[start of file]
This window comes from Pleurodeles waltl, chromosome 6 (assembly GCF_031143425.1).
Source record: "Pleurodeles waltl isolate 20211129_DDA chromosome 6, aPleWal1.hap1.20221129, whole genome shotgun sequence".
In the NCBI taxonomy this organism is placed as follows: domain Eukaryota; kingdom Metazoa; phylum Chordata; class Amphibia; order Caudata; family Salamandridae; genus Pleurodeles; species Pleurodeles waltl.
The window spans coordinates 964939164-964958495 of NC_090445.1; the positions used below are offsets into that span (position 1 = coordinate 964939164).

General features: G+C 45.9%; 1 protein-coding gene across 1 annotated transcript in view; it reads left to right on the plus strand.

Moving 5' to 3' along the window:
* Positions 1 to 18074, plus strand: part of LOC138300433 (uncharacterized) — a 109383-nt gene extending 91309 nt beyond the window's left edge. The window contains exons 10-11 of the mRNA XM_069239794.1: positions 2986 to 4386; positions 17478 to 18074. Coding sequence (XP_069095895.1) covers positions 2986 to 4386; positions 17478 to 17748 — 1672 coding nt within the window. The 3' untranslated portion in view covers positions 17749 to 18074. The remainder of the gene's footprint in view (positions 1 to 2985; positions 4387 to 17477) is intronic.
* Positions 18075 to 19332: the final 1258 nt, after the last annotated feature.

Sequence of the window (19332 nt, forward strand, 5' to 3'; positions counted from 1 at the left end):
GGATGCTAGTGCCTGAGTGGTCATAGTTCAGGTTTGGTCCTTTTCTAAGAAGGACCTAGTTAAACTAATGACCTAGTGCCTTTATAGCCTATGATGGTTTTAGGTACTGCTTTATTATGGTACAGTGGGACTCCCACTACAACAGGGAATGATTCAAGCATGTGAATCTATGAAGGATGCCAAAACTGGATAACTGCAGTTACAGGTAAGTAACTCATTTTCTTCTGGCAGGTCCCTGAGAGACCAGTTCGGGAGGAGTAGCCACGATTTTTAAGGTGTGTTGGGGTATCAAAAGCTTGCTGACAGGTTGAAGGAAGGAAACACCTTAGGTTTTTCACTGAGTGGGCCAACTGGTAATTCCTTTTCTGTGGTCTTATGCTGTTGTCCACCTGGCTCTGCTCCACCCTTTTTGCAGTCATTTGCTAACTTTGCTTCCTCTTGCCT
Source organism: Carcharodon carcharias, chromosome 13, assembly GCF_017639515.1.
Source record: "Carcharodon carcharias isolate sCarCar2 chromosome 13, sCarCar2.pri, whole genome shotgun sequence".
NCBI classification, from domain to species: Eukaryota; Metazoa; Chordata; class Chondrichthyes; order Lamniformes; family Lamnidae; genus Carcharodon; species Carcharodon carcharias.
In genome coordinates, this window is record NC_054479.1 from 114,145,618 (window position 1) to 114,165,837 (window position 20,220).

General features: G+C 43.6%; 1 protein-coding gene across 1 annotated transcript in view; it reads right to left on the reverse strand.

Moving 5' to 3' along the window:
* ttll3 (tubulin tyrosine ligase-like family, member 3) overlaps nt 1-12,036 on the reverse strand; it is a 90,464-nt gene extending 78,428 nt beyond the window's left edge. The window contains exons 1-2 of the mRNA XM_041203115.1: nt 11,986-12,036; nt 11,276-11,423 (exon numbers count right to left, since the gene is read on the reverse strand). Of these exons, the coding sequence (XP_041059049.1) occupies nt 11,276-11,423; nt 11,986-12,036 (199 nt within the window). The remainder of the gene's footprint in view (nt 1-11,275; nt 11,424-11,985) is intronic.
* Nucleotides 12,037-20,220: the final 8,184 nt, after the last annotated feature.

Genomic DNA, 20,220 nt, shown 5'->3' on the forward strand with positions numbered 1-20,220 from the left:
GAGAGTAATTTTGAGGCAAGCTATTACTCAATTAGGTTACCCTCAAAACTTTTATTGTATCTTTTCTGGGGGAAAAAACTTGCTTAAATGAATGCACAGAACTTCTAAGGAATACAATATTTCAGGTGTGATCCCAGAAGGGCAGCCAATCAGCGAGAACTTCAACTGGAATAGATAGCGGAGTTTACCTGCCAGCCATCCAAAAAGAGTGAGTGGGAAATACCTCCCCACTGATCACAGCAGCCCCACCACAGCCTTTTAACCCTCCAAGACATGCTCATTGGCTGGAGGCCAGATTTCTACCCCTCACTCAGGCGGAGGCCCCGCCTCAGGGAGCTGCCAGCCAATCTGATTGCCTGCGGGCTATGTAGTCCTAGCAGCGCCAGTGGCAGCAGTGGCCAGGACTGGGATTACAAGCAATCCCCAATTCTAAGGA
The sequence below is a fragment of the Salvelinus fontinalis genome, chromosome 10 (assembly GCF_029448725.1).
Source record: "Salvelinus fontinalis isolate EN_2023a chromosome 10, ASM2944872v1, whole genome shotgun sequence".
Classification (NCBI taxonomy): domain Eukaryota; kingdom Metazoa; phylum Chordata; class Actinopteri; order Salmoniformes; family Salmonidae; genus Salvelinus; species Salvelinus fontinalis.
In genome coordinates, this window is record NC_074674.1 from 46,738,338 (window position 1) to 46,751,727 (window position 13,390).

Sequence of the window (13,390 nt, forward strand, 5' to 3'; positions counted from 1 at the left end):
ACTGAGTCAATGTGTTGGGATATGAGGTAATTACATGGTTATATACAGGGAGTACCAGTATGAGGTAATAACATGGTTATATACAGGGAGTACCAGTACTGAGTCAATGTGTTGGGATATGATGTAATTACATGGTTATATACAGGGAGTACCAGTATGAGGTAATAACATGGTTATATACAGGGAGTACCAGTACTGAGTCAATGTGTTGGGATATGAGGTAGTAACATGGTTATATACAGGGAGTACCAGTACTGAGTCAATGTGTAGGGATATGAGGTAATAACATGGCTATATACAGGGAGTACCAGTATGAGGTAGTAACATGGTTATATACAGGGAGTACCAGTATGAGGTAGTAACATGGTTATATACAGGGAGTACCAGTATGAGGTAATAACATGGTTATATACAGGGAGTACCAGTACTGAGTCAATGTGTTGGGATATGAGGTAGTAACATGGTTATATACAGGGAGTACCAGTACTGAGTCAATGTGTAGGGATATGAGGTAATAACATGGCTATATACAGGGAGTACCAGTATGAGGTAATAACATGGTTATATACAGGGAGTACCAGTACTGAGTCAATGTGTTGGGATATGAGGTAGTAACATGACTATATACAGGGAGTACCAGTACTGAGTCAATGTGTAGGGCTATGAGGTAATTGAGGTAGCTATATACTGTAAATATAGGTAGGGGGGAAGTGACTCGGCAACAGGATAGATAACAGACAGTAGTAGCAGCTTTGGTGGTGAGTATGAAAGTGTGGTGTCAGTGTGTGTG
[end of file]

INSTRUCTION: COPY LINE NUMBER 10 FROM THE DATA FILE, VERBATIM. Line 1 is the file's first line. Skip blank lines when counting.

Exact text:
GGATGCTAGTGCCTGAGTGGTCATAGTTCAGGTTTGGTCCTTTTCTAAGAAGGACCTAGTTAAACTAATGACCTAGTGCCTTTATAGCCTATGATGGTTTTAGGTACTGCTTTATTATGGTACAGTGGGACTCCCACTACAACAGGGAATGATTCAAGCATGTGAATCTATGAAGGATGCCAAAACTGGATAACTGCAGTTACAGGTAAGTAACTCATTTTCTTCTGGCAGGTCCCTGAGAGACCAGTTCGGGAGGAGTAGCCACGATTTTTAAGGTGTGTTGGGGTATCAAAAGCTTGCTGACAGGTTGAAGGAAGGAAACACCTTAGGTTTTTCACTGAGTGGGCCAACTGGTAATTCCTTTTCTGTGGTCTTATGCTGTTGTCCACCTGGCTCTGCTCCACCCTTTTTGCAGTCATTTGCTAACTTTGCTTCCTCTTGCCT